Alejandro Bedoya was easily the standout performer Saturday night, though, bagging a pair of first-half assists as the USMNT took a 2-0 lead into halftime. Speaking of circulating the ball quickly, Bedoya’s first-time chipped helper was the only ball that puts Gyasi Zardes into space with enough time to compose himself and beat the goalkeeper the way he did for the opener. With Bradley and Jermaine Jones capably waging the possession battle a bit deeper, Bedoya has the license — and ability — to flair out wide when a pocket of space presents itself (reference: USMNT goals scored in above links).

[ COPA AMERICA PREVIEWS: Group A | BC | D ]


At their best playing with width

Matt Besler and Michael Orozco, who are center backs by nature, started the game at left and right back respectively. It wasn’t the worst thing in the world defensively, but tasked with overlapping a pair of narrow-sitting wide players ahead of them, Zardes and Bobby Wood, much was left to be desired.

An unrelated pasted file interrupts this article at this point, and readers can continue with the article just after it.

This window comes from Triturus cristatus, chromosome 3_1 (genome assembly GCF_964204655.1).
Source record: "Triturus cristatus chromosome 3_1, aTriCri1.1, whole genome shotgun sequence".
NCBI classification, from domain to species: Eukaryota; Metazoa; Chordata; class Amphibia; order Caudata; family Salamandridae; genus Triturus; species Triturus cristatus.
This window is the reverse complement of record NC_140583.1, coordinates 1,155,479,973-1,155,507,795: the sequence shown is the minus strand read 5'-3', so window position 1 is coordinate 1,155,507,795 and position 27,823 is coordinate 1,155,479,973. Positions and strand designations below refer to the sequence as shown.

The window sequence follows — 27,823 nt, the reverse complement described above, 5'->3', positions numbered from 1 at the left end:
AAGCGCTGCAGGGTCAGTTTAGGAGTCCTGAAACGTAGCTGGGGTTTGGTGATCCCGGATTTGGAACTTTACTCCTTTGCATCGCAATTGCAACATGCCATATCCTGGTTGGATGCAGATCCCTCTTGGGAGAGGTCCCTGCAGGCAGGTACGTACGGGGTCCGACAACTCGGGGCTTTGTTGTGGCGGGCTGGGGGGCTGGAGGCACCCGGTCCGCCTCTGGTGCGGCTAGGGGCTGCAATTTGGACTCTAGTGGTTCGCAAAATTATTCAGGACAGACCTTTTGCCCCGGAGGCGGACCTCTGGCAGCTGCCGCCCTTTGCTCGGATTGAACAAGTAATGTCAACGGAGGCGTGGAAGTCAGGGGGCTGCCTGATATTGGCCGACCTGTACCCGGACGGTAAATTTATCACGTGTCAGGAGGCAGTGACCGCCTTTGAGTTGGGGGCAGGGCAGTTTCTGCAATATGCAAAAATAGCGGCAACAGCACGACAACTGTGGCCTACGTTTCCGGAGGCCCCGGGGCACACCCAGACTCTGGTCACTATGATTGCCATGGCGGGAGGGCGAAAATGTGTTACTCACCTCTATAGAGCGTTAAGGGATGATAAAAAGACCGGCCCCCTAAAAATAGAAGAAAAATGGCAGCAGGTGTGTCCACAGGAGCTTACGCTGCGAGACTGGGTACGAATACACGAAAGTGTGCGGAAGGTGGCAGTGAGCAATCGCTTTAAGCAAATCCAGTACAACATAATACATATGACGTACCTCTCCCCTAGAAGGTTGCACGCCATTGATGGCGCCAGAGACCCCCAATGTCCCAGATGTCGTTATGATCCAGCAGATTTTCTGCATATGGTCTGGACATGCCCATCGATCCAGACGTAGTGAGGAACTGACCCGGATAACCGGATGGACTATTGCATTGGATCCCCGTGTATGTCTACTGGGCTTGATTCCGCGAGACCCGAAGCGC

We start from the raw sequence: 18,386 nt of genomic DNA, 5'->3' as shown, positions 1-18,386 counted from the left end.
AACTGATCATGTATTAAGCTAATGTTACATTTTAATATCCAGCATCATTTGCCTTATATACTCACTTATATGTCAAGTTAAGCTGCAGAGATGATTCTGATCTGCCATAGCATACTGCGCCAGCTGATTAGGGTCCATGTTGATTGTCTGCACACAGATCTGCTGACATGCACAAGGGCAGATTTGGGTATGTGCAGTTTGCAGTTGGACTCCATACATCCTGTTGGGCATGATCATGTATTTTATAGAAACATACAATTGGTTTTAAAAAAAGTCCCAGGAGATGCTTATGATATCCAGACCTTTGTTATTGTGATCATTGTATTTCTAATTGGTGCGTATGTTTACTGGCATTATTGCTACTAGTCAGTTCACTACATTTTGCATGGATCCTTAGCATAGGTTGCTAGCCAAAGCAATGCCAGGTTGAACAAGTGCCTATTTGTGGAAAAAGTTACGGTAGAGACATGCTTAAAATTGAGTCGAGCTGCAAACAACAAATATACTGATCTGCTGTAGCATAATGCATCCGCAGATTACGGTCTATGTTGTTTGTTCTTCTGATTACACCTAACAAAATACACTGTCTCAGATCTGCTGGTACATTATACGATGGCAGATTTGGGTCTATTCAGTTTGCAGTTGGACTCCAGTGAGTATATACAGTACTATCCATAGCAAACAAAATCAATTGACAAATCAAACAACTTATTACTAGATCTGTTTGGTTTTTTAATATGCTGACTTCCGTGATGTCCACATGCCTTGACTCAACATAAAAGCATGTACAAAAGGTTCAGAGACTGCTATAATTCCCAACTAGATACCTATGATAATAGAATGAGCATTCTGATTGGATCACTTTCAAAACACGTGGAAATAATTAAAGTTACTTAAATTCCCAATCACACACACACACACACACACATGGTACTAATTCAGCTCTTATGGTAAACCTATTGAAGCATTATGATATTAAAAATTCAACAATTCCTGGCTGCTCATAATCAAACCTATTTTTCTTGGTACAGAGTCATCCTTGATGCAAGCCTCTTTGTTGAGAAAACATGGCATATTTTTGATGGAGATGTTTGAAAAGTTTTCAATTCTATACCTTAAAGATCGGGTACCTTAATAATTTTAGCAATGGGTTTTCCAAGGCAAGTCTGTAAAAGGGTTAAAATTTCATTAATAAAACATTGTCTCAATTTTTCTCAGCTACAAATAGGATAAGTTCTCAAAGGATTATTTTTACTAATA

Klinsmann brought Fabian Johnson and DeAndre Yedlin, full back-winger hybrids by nature, on at halftime, and things opened up all over the field. Bolivia’s full backs had to stay wide, given their speed and (actual) ability to pick out a cross. Remember those long diagonals from Bradley that we talked about above? It was open season for “The General,” who played the decisive ball over the top to free Wood down the left, at which point his cross for Zardes was the final piece for a 3-0 lead.

[ MORE: Ranking Copa America contenders — what are USMNT’s chances? ]


USMNT (finally) has impact subs … if they’re not going to start

Darlington Nagbe and Christian Pulisic are the future — feel free to debate amongst yourselves whether or not they should instead be the present; I won’t stop you — but for now, they’re the impact substitutes the USMNT has been missing for so long. The dynamic duo came on after 63 minutes on Saturday, and immediately they looked the link up and run at opposition defenders every time on the ball.

Whether on the halfway line or the edge of the opposition penalty area, it’s quick one- and two-touch passing and moving from these two, as was the case in the 69th minute, when Nagbe turned one defender inside the box before sliding a simple square ball to Pulisic. The 17-year-old Borussia Dortmund prodigy made no mistake on the finish and bagged his first senior international goal.

At this point, perhaps they’re best suited for 30 minutes of running at tired defenders with heavy legs. At some point, though — in the not-so-distant future — they need to be given the opportunity to prove themselves as 90-minute players.